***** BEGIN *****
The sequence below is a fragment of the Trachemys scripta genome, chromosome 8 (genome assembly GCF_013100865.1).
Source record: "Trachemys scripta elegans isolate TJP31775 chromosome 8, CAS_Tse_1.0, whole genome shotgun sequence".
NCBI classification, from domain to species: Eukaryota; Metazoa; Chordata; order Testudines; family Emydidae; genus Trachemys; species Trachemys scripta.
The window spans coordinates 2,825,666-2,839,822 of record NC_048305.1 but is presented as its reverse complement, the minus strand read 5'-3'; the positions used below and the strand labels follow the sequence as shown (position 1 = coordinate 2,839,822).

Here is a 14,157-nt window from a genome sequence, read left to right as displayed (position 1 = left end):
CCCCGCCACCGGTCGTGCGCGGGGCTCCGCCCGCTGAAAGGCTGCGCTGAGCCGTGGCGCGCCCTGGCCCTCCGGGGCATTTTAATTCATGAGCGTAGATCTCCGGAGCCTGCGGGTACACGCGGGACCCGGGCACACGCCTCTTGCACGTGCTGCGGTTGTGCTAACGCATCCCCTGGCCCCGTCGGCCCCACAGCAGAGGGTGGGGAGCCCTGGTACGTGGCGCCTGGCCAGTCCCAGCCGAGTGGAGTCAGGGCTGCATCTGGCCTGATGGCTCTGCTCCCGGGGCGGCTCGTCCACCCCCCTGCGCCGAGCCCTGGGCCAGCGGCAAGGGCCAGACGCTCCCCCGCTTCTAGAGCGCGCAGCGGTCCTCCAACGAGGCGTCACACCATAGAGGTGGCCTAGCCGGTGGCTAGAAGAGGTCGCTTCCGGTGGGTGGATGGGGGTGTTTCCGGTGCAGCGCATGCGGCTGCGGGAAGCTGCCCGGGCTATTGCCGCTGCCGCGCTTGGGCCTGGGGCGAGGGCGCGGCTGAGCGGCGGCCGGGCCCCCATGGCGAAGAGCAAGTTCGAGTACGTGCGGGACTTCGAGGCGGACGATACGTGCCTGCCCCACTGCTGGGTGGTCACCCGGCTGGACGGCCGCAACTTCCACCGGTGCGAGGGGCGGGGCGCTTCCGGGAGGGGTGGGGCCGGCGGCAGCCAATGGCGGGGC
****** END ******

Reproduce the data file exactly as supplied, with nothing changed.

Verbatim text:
The sequence below is a fragment of the Trachemys scripta genome, chromosome 8 (genome assembly GCF_013100865.1).
Source record: "Trachemys scripta elegans isolate TJP31775 chromosome 8, CAS_Tse_1.0, whole genome shotgun sequence".
NCBI classification, from domain to species: Eukaryota; Metazoa; Chordata; order Testudines; family Emydidae; genus Trachemys; species Trachemys scripta.
The window spans coordinates 2,825,666-2,839,822 of record NC_048305.1 but is presented as its reverse complement, the minus strand read 5'-3'; the positions used below and the strand labels follow the sequence as shown (position 1 = coordinate 2,839,822).

Here is a 14,157-nt window from a genome sequence, read left to right as displayed (position 1 = left end):
CCCCGCCACCGGTCGTGCGCGGGGCTCCGCCCGCTGAAAGGCTGCGCTGAGCCGTGGCGCGCCCTGGCCCTCCGGGGCATTTTAATTCATGAGCGTAGATCTCCGGAGCCTGCGGGTACACGCGGGACCCGGGCACACGCCTCTTGCACGTGCTGCGGTTGTGCTAACGCATCCCCTGGCCCCGTCGGCCCCACAGCAGAGGGTGGGGAGCCCTGGTACGTGGCGCCTGGCCAGTCCCAGCCGAGTGGAGTCAGGGCTGCATCTGGCCTGATGGCTCTGCTCCCGGGGCGGCTCGTCCACCCCCCTGCGCCGAGCCCTGGGCCAGCGGCAAGGGCCAGACGCTCCCCCGCTTCTAGAGCGCGCAGCGGTCCTCCAACGAGGCGTCACACCATAGAGGTGGCCTAGCCGGTGGCTAGAAGAGGTCGCTTCCGGTGGGTGGATGGGGGTGTTTCCGGTGCAGCGCATGCGGCTGCGGGAAGCTGCCCGGGCTATTGCCGCTGCCGCGCTTGGGCCTGGGGCGAGGGCGCGGCTGAGCGGCGGCCGGGCCCCCATGGCGAAGAGCAAGTTCGAGTACGTGCGGGACTTCGAGGCGGACGATACGTGCCTGCCCCACTGCTGGGTGGTCACCCGGCTGGACGGCCGCAACTTCCACCGGTGCGAGGGGCGGGGCGCTTCCGGGAGGGGTGGGGCCGGCGGCAGCCAATGGCGGGGC